The Ludwig Conspiracy
How did the Fairy-Tale King of Bavaria, King Ludwig II, really die? A quick summation:
Today, Ludwig remains famous for the castles he built and attempted to build, most notably Neuschwanstein Castle, perched high in the Alpine foothills. The king was a romantic, a friend and supporter of composer Richard Wagner, and he hired theatrical set designers rather than architects to design his castles. More absorbed in his personal world than state affairs, Ludwig spent most of his time on his own projects -- emptying his personal coffers -- and left his ministers frustrated by his inattention. When his cabinet accused him of insanity, he was placed in custody after a brief showdown at Neuschwanstein Castle, and was taken to a castle next to Lake Starnberg. The following day, while out for a walk, Ludwig disappeared, his lifeless body discovered hours later. The death was declared a suicide, but many have rejected that ruling, and the demise of this popular king remains a mystery to this day.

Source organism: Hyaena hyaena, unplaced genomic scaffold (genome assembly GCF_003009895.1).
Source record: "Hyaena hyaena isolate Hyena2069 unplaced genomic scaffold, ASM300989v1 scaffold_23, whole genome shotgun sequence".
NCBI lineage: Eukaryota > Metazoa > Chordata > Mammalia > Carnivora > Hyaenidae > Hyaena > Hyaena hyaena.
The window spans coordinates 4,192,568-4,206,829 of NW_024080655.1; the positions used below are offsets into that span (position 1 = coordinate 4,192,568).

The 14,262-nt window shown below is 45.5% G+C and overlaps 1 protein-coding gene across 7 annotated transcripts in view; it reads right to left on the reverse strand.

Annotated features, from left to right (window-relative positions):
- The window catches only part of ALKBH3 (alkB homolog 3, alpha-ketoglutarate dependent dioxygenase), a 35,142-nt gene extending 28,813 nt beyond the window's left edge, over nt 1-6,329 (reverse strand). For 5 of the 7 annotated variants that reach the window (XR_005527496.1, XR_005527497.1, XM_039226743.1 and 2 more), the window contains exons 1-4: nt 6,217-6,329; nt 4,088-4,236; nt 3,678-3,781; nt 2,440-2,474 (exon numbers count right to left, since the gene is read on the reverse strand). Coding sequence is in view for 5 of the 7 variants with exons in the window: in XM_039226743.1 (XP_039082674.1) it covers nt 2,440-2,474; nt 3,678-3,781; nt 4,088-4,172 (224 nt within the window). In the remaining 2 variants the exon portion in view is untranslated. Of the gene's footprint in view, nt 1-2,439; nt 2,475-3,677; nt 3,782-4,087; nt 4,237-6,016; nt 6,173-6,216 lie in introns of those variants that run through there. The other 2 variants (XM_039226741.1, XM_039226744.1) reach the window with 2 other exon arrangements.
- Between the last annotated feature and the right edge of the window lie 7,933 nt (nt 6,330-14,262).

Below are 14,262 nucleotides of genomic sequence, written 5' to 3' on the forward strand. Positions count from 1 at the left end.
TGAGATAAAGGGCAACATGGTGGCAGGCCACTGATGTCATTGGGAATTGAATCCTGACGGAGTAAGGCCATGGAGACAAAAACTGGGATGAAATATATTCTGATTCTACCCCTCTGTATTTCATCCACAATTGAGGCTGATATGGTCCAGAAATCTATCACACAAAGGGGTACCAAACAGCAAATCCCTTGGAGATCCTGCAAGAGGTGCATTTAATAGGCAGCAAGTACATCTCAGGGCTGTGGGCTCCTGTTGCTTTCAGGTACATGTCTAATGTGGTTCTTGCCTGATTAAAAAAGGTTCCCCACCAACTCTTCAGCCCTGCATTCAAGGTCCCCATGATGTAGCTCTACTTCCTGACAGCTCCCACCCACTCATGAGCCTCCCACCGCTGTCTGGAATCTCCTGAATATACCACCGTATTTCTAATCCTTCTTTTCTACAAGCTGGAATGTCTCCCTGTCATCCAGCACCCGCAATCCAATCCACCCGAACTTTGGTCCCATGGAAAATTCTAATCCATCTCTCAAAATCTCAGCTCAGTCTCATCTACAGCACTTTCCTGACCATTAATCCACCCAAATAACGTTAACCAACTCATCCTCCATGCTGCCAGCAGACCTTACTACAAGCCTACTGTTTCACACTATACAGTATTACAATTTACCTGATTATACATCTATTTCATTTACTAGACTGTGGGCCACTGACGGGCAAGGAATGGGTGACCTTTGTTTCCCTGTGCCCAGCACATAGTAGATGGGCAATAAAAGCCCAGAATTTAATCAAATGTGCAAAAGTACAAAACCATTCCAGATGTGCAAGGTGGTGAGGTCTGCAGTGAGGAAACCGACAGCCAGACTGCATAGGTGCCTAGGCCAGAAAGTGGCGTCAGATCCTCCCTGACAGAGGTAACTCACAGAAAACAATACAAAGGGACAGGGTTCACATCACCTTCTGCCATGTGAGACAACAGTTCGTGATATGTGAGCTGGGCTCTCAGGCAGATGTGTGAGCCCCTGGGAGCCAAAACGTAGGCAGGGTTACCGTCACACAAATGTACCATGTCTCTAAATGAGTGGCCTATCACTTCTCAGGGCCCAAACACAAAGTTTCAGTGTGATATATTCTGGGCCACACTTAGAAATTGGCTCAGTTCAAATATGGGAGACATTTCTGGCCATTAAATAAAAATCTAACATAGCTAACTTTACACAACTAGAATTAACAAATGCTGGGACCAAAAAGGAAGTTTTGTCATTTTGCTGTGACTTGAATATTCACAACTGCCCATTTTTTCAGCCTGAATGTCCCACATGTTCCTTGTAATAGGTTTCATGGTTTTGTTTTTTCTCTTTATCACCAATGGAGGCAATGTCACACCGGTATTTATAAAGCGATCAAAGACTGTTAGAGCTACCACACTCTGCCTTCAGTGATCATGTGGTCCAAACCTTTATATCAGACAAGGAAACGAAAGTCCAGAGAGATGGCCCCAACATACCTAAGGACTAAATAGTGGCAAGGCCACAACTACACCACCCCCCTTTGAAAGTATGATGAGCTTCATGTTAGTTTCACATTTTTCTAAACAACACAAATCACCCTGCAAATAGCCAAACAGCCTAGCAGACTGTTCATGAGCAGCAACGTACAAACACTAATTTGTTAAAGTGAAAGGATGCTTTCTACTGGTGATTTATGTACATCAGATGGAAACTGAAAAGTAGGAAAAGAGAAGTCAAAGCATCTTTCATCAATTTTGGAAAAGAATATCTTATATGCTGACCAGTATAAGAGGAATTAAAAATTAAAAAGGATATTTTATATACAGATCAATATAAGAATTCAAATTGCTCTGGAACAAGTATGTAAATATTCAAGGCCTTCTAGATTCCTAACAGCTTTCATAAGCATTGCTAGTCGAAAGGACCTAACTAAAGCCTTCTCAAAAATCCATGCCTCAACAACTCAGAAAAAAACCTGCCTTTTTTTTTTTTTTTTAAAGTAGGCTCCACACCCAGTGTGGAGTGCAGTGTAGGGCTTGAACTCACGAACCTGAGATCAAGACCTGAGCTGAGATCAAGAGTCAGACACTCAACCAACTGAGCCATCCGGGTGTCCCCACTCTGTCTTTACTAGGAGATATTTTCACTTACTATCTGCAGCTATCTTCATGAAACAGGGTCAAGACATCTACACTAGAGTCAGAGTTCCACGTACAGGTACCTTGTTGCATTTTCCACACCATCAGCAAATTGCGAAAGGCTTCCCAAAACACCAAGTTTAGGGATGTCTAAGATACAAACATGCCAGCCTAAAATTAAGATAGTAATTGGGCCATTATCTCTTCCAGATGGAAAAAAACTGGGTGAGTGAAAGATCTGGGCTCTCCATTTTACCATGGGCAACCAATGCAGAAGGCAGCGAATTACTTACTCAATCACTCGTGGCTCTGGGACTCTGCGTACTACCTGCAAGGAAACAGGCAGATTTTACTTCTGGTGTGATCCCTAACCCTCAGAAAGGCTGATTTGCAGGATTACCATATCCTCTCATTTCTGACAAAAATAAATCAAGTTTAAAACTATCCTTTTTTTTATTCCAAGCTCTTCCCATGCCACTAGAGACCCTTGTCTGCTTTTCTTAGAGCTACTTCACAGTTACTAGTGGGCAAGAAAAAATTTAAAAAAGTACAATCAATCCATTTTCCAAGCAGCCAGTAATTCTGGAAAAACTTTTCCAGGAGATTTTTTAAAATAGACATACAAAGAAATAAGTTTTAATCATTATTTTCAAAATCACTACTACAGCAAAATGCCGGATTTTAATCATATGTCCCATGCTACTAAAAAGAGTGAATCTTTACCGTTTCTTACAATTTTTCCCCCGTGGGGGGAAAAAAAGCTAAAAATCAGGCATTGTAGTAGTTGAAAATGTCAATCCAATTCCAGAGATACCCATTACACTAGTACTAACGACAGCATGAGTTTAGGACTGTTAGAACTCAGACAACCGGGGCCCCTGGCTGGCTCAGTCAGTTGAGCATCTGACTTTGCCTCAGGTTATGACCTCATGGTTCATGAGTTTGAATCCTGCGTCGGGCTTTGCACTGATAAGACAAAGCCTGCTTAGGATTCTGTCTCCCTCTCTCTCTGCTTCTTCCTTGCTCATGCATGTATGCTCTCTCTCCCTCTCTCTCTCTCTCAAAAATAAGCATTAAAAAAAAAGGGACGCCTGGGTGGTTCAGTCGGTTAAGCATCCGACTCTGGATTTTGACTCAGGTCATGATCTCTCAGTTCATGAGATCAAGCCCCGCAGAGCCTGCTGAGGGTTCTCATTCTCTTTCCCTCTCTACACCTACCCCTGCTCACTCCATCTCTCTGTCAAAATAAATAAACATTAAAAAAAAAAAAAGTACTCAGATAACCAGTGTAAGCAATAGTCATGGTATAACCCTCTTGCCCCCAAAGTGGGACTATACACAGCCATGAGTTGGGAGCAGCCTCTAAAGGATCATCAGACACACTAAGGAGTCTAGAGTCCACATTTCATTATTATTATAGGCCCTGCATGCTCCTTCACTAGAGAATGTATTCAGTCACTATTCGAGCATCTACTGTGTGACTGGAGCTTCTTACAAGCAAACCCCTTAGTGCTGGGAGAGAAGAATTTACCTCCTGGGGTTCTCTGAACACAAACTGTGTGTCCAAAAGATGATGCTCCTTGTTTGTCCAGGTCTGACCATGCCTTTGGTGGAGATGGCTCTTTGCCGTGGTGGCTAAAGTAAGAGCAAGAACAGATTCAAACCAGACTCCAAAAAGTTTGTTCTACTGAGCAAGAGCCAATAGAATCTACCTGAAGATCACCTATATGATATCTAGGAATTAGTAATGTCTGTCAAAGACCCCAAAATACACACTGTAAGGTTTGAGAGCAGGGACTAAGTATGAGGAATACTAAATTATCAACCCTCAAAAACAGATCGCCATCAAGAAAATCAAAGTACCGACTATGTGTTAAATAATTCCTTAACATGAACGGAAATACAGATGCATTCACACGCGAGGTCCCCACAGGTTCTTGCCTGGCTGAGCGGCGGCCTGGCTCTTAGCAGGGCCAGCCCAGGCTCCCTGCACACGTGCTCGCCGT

His mysterious death forms the center of this enjoyable historical thriller. The plot begins with the murder of a Professor who had come into possession of the encoded diary of one of Ludwig's confidants. Before his death, he hides the book in the antiquarian bookstore of rare-book dealer Steven Lukas. Steven is soon thrown into a world of murder, intrigue, and centuries-old secret societies. (Does this sound like a Dan Brown book to you? You're thinking on the right path. The pull-quote on the back says "Pötzsch's sophisticated plotting and good use of a real-life historical puzzle place this far ahead of most Da Vinci Code wannabes.")
I found the story engrossing and fun to read; the story takes you to all of King Ludwig II's castles as Steven and Sara (art detective, they fall in love, duh) hunt for clues to decipher the mysterious journal. The pieces all come together, with some twists, and the book is a satisfying read if you go in with the expectation of a fun historical thriller. I think a few things got lost in translation (the writing gets a bit clunky), and Sara does not get nearly enough credit for the role she plays in solving the murder. (Classic Hermione Granger situation going on!)
The epigraph Pötzsch choses to begin the story with is "history is the lie that is commonly agreed upon" - Voltaire. While we may never know what happened to King Ludwig II, Pötzsch presents a compelling version of history.